Atazanavir - Dosage | Adverse Effects
This article was medically reviewed by M.Pharm, Marko Tanaskovic on August 12, 2018. To read more about an author, click here.
Atazanavir is a well-known drug for the treatment of AIDS and belongs to a group of medicines called HIV protease inhibitors. It is used alone or in combination with "enhancers" or drugs that enhance its effect. It belongs to a relatively newer HIV medication and its main feature is that it does not cause an increase in cholesterol and triglyceride levels in the blood as earlier HIV drugs did.
In the USA, the drug has been approved as first choice drug for the treatment of AIDS in adult patients.
How it works is quite clear - it blocks an enzyme called HIV protease that is responsible for the maturation and replication of the HIV virus. Thus, the blockade of this enzyme causes the formation of non-infectious HIV virus.1
Since this drug is a UGT1A12 inhibitor (UGT1A1 is the enzyme responsible for the metabolism of bilirubin), an increase in the level of bilirubin in the blood is inevitable. Increased levels of bilirubin causes a condition called hyperbilirubinemia. In some patients, inhibition of this enzyme is more pronounced which causes jaundice, while in other patients, the inhibition of UGT1A1 is less pronounced and causes no symptoms. It has been reported that the incidence of this adverse effect in patients taking Atazanavir is about 10%, while 1% of the patients had to stop treatment because of severe hyperbilirubinemia.3 Generally, hyperbilirubinemia and jaundice does not lead to the liver damage, but is aesthetically unacceptable for some patients, which is the main reason for them to stop taking this drug.
If you experience jaundice, tell your doctor about it, and he will decide whether treatment should be stopped or not.
Use of this drug is not recommended for the following patients:
- Patients with liver impairment.
- Patients suffering from hemophilia A (considering that HIV protease inhibitors are associated with increased risk of bleeding)4.
- Patients with renal impairment (considering that Atazanavir is associated with an increased risk of developing acute and chronic renal disease)5. It is necessary to regularly monitor kidney function while you are on treatment with this medicine.
- Patients with diabetes (Atazanavir can increase blood sugar levels, and should be used with caution in diabetics).6
- Patients with arrhythmias (Atazanavir may cause changes in the heart rhythm which can be seen on an electrocardiogram as a prolonged QRS interval).7
- Patients who have had a heart attack. There have been reported cases of arrhythmia and the occurrence of chest pain in patients taking this drug.8
Atazanavir, pregnancy and breastfeeding
FDA has classified this drug in group B, which means that animal studies have shown no adverse effects on the fetus.
FDA has approved the use of a combination of atazanavir / ritonavir (300 mg / 100 mg) in pregnant women.9
Atazanavir is not expected to cause adverse effects to a fetus.
You should not breastfeed while being treated with this drug. Use appropriate alternative baby milk formula available in the market.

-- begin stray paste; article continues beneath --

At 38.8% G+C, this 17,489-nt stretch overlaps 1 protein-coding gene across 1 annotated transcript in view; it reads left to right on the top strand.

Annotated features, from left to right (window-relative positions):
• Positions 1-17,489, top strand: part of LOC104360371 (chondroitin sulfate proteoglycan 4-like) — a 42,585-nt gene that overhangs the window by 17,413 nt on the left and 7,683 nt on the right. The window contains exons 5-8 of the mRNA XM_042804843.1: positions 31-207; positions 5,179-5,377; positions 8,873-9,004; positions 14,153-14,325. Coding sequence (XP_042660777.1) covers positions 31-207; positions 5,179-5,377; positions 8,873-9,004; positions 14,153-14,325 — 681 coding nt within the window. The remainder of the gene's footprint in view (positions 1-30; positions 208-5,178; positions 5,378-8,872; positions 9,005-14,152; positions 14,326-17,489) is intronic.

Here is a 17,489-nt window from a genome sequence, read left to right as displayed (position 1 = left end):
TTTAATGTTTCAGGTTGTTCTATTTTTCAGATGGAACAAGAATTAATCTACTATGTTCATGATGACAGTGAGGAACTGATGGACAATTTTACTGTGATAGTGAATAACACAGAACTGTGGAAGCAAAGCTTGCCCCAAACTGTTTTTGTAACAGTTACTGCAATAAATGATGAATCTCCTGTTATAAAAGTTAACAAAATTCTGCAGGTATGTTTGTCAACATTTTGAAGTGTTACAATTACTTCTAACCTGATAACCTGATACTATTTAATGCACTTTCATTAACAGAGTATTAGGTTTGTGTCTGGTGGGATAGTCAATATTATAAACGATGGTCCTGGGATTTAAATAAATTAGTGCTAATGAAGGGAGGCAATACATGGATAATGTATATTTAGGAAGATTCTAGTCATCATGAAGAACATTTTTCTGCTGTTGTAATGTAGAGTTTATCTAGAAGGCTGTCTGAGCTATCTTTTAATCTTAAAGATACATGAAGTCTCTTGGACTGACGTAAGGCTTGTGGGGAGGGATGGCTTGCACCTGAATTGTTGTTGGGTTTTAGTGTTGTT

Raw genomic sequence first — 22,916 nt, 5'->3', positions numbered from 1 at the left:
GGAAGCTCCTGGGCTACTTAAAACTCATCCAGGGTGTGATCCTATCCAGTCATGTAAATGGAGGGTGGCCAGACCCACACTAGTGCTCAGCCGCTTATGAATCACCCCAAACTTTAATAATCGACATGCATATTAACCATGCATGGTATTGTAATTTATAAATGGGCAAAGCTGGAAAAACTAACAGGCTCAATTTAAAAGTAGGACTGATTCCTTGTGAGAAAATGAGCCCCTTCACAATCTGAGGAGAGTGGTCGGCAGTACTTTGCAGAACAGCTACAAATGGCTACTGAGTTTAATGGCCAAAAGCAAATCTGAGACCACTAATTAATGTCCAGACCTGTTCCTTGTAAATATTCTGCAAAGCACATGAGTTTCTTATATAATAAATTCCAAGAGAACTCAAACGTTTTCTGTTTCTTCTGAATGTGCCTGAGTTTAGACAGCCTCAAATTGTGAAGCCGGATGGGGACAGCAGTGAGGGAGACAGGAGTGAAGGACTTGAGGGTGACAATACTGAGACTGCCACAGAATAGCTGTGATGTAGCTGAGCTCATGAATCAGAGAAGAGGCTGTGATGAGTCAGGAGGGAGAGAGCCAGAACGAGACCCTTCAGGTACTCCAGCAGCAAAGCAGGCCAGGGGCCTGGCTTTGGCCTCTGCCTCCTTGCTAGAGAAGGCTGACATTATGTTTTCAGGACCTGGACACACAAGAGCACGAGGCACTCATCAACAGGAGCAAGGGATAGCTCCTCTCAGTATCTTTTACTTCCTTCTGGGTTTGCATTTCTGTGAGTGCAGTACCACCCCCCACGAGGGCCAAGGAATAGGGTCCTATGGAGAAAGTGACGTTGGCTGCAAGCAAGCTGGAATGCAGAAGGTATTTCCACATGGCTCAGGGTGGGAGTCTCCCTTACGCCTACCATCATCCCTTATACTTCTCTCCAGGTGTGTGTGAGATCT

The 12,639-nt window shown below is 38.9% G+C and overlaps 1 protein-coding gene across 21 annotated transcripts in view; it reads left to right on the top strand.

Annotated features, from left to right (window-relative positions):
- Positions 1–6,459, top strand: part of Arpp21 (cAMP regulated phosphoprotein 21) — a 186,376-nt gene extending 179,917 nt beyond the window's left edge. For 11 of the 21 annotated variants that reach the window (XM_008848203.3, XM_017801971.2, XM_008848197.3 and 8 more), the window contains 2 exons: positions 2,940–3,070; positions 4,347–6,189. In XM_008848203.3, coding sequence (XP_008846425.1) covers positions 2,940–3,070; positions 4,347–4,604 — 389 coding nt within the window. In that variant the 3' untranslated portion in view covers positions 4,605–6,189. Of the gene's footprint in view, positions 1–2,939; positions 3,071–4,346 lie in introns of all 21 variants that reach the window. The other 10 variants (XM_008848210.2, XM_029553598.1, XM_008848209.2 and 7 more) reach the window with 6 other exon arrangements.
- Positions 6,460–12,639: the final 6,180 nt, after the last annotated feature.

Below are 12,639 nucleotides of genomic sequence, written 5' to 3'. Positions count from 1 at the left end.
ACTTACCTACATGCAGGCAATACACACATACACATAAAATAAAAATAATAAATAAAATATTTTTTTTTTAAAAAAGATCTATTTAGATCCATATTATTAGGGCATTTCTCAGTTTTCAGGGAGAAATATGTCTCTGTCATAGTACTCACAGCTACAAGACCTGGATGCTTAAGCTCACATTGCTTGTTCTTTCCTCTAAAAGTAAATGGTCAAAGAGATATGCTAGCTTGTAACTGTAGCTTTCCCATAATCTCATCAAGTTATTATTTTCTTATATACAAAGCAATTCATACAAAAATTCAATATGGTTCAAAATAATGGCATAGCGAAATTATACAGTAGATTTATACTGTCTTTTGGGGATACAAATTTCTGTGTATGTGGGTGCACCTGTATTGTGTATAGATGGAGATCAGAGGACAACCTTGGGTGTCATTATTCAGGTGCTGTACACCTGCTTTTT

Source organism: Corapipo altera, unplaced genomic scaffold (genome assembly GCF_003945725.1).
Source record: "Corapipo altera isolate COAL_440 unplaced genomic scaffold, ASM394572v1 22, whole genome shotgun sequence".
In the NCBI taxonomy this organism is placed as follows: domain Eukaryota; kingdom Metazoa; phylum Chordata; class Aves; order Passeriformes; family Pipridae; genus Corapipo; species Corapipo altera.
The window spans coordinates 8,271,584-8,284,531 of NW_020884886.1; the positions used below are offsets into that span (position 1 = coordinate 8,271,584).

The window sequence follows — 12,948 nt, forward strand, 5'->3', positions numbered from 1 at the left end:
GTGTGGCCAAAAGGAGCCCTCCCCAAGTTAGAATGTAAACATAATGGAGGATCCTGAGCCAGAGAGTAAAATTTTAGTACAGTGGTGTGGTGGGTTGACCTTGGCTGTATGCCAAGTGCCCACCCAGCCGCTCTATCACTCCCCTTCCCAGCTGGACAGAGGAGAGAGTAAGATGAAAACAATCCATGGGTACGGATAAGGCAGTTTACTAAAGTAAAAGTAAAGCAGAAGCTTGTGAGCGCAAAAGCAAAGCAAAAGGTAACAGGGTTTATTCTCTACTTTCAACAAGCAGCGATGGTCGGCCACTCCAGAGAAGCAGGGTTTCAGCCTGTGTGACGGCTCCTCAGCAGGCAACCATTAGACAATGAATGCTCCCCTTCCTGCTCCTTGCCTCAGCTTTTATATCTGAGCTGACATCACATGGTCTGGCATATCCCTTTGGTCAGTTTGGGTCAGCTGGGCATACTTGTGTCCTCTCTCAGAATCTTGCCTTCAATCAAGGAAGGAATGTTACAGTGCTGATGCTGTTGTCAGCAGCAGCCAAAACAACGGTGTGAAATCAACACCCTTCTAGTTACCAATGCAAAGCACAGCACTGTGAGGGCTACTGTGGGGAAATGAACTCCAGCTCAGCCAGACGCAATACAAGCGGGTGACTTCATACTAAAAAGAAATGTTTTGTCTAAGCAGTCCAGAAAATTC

Atazanavir exists in the form of capsules.
The recommended dose is 300 mg of Atazanavir in combination with 100 mg ritonavir, once daily, after lunch.
If applied alone, then the usual dose is 400 mg of Atazanavir once daily.
300 mg of atazanavir can be also applied in combination with 150 mg of cobicistat.
Ritonavir and cobicistat are "enhancers" of atazanavir - enhancing its effect.
Atazanavir inhibits CYP3A4, and interacts with many drugs. So far, about 3,000 interactions of this drug are known.
Below are listed some significant Atazanavir interactions.
|Drugs that interact with Atazanavir||Possible consequences of interaction|
|Antagonists of 5-HT3 receptors, such as: Dolasteron||Heart problems (arrhythmia)|
|Loperamide, a drug used for the treatment of diarrhea||Arrhythmias, fainting, shortness of breath, heart attack|
|Opioid analgesics, such as: Fentanyl, Oxycodone||Bradycardia, loss of consciousness, shortness of breath and rapid breathing|
|Beta blockers (medicines used to treat heart disease), such as: Acebutolol, Timolol, Bisoprolol, Betaxolol||Arrhythmia, cardiac arrest|
|Corticosteroids, such as: Prednisone, Fluticasone, Budesonide, Triamcinolone||Loss of bone density - increased risk of bone fractures, acne, depression, increase in the level of glucose in the blood|
|Drugs used for the treatment of stomach and duodenal ulcers, such as: Ranitidine, Omeprazole, Esomeprazole, Pantoprazole||Reduction of Atazanavir absorption and consequently a decrease in the concentration of Atazanavir in the blood and its effectiveness|
|Calcium antagonists (medicines used for treatment of heart diseases), such as: Verapamil, Diltiazem||Increased risk of arrhythmias and serious heart problems|
Tell your doctor about all the medicines you are taking because there is strong possibility that Atazanavir may change their effects.
Adverse effects of the Atazanavir include:
- Hyperbilirubinemia and consequently jaundice
- Back pain
- Trouble concentrating
- Muscle weakness, especially in the feet and hands
- Muscle stiffness
- Stomach pain
- Decreased appetite
- Diarrhea or constipation
- Shortness of breath and rapid breathing
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If you have any concerns or questions about your health, you should always consult with a physician or other health-care professional.